NZ Doco Wins Place At Sundance Film Festival
New Zealand Documentary Wins Place At
Sundance Film Festival
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For the first time, a New Zealand-made documentary has won a place at the prestigious Sundance Film Festival in January 2008.
In a coup for Auckland documentary-maker Pietra Brettkelly, her film The Art Star and the Sudanese Twins will run in competition in the highly prized World Cinema – Documentary section at Sundance, where two years ago Al Gore’s An Inconvenient Truth had its world release. The section is reserved for 16 of the nearly 4000 films entered into the various sections at Sundance, considered to be one of the top five film festivals in the world.
The Art Star and the Sudanese Twins features contemporary artist Vanessa Beecroft, a pop star of the art world. And like the pop diva Madonna, the artist whose depictions of nude models have stirred controversy among critics, Beecroft wants to adopt African children.
Filmmaker Pietra Brettkelly gained unprecedented access to this cutting edge contemporary artist as she tries to adopt Sudanese twins Madit and Mongor Akot.
The film follows Ms Beecroft over 16 months as she attempts to persuade the family of the twins and the Sudanese government to allow her to do something no foreigner has legally done - take South Sudanese children out of the country to a new life.
The documentary also gives an unprecedented insight into the life of Ms Beecroft, her provocative exhibitions around the world, her struggle with depression, her volatile relationship with her husband and her fascination for Africa.
Ms Beecroft gained notoriety with her striking nude tableaux - dozens of naked women standing motionless in stark locations.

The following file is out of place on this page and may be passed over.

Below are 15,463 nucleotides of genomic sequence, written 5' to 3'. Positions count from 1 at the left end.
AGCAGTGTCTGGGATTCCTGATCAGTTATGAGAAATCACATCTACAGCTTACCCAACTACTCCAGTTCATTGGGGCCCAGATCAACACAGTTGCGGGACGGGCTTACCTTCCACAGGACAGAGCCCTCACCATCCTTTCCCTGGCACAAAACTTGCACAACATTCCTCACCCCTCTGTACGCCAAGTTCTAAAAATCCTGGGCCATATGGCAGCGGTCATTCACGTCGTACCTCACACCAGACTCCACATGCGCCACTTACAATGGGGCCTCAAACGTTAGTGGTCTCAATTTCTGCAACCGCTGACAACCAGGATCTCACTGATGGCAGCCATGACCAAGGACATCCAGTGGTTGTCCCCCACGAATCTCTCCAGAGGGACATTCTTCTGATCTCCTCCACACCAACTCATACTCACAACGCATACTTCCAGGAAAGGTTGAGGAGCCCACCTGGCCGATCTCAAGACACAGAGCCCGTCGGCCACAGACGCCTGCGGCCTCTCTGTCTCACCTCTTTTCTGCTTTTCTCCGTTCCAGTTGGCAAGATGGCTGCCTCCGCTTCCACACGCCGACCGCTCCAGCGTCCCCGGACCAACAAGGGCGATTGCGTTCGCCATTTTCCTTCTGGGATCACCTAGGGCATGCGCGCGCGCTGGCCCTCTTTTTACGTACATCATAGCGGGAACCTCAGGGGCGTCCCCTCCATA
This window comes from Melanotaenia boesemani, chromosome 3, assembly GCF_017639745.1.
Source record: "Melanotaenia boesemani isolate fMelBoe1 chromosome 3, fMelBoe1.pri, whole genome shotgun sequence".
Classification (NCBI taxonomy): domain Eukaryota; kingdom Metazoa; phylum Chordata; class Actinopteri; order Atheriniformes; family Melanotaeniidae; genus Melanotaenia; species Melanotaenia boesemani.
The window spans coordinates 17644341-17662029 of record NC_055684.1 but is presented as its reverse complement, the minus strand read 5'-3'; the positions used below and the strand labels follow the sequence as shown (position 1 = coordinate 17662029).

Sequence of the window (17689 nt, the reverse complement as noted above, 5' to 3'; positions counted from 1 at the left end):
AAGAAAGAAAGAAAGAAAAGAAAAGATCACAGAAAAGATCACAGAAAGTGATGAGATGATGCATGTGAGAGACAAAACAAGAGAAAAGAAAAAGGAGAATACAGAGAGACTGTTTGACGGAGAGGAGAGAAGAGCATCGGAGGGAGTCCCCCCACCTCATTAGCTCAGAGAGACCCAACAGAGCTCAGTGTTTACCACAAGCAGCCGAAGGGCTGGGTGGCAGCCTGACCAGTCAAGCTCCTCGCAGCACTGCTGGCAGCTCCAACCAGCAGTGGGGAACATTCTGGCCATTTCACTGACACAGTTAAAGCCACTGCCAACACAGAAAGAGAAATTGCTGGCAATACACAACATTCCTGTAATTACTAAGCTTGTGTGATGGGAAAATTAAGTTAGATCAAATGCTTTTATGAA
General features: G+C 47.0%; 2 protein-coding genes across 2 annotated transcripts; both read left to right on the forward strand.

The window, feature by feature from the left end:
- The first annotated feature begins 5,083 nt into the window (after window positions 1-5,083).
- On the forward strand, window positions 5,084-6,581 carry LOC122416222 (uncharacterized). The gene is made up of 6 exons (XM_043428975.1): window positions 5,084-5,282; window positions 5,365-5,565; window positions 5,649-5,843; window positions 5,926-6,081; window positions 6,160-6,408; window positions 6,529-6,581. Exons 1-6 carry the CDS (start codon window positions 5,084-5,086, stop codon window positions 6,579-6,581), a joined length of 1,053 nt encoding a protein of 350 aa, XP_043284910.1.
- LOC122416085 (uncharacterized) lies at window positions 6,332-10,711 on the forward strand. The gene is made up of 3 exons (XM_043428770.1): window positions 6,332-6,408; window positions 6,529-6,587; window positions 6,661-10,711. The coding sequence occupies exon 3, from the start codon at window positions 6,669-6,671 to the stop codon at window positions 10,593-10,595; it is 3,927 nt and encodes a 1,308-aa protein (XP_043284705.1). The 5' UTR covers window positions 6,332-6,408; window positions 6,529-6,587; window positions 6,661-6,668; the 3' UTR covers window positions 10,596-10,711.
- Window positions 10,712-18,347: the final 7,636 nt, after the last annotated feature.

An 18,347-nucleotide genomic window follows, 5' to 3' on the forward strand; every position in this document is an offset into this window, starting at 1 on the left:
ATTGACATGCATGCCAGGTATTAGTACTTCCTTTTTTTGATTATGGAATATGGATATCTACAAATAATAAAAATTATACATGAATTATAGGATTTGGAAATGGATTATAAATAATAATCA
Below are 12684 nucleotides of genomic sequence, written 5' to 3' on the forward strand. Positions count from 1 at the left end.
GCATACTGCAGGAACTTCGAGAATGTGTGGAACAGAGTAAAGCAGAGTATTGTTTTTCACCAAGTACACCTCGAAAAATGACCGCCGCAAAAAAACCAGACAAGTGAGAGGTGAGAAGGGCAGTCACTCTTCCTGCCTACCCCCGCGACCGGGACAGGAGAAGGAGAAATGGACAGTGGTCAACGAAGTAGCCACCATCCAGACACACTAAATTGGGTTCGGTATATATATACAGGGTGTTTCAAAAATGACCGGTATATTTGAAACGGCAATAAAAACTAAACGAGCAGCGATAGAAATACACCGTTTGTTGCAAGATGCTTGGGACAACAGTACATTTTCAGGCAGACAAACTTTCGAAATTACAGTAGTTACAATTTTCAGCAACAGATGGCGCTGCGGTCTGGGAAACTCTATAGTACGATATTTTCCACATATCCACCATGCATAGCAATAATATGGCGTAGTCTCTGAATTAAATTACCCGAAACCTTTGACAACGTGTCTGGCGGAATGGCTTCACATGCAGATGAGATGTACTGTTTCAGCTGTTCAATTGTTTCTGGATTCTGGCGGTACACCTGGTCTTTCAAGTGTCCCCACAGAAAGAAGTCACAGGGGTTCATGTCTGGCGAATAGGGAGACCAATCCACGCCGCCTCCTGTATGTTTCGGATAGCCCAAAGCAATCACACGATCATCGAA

But Pietra Brettkelly knew none of this when she first met Vanessa while filming a New Zealand television series in Sudan. Pietra was taking time out with her film crew at a make-shift bar in Rumbek, South Sudan.
"It was one of those bizarre places in the middle of nowhere, where you only expect to find foreign correspondents, aid workers and UN staff. Then I spotted this woman who was obviously none of those; she really grabbed your attention. I went to talk to her."
Vanessa told her about her quest to "save" the babies. She said she'd been breast-feeding the undernourished boys in an orphanage since the first day of her first visit to Sudan.
And this was her second visit.
"I knew nothing about Vanessa Beecroft, but I was intrigued by her. And international adoptions - I felt like this was a story that had to be told."
Pietra set off on her self-funded project unaware of what she would discover about this complex woman.
For the first time Ms Beecroft allowed a filmmaker into her life, revealing her creative processes, her often difficult relationships with her parents, her staff and her husband.
It shows her English father predicting his daughter's future with his pendulum, her mother telling of a lonely life with her little girl in the remote hills of northern Italy.
"A New York art dealer told me with Vanessa there is no boundary between life and art. She sets herself - and those in her life - in unbelievable situations. She photographed herself breast-feeding the twins on the altar of the local Catholic cathedral in Southern Sudan. The South Sudan prints sell for NZ$65,000."
This is more than just a story about another wealthy white celebrity trying to adopt an exotic child. It is about a woman many regard as a genius who is prepared to risk her marriage and her career to "save" two Sudanese babies.
In her 10-year career making documentaries Pietra Brettkelly has always demonstrated an ability to get under the skin of her subjects. Beauty will Save the World, a film about an extraordinary beauty pageant in Libya, screened at the AFI Film Festival in LA in 2003.
“In her fascinating, briskly paced video documentary, Pietra Brettkelly tracks the pageant with a sharp eye toward its implications.” LA Weekly Nov 2003
Pietra’s heart-breaking documentary about a New Zealander who adopted a Romanian orphan Iani Lingurar entitled The Rescue of Iani won the acclaim of both audience and critics and screened on TV3 earlier this year.
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